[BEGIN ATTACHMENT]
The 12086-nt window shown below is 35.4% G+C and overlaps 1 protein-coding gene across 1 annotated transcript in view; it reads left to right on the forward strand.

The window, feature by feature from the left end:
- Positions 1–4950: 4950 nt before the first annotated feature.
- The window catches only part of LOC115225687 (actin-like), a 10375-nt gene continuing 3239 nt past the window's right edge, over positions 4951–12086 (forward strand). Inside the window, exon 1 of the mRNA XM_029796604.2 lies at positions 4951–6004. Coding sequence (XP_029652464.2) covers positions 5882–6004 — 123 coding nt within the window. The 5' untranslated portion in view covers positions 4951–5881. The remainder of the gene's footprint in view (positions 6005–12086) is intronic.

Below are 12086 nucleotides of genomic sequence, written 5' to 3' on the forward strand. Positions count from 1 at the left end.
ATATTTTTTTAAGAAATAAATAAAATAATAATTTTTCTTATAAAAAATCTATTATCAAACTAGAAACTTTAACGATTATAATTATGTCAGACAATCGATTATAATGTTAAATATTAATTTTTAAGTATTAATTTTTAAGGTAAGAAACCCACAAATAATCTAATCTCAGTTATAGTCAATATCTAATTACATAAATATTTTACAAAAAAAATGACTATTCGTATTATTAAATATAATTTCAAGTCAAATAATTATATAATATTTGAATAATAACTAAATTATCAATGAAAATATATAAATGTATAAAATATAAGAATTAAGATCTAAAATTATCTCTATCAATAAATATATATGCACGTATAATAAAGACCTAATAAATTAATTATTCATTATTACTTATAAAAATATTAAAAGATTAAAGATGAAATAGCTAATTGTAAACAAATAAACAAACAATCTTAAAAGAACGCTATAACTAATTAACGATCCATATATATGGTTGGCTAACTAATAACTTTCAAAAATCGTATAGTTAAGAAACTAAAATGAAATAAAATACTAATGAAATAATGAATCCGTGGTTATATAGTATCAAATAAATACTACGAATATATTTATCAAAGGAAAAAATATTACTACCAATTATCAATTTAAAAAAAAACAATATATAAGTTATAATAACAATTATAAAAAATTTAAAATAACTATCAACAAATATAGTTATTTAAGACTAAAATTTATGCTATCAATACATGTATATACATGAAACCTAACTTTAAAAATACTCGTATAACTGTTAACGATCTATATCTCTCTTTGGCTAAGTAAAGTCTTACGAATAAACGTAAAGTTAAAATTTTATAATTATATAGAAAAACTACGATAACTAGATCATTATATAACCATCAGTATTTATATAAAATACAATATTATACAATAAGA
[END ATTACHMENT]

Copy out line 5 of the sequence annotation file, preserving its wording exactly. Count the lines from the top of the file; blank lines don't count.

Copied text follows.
Below are 12086 nucleotides of genomic sequence, written 5' to 3' on the forward strand. Positions count from 1 at the left end.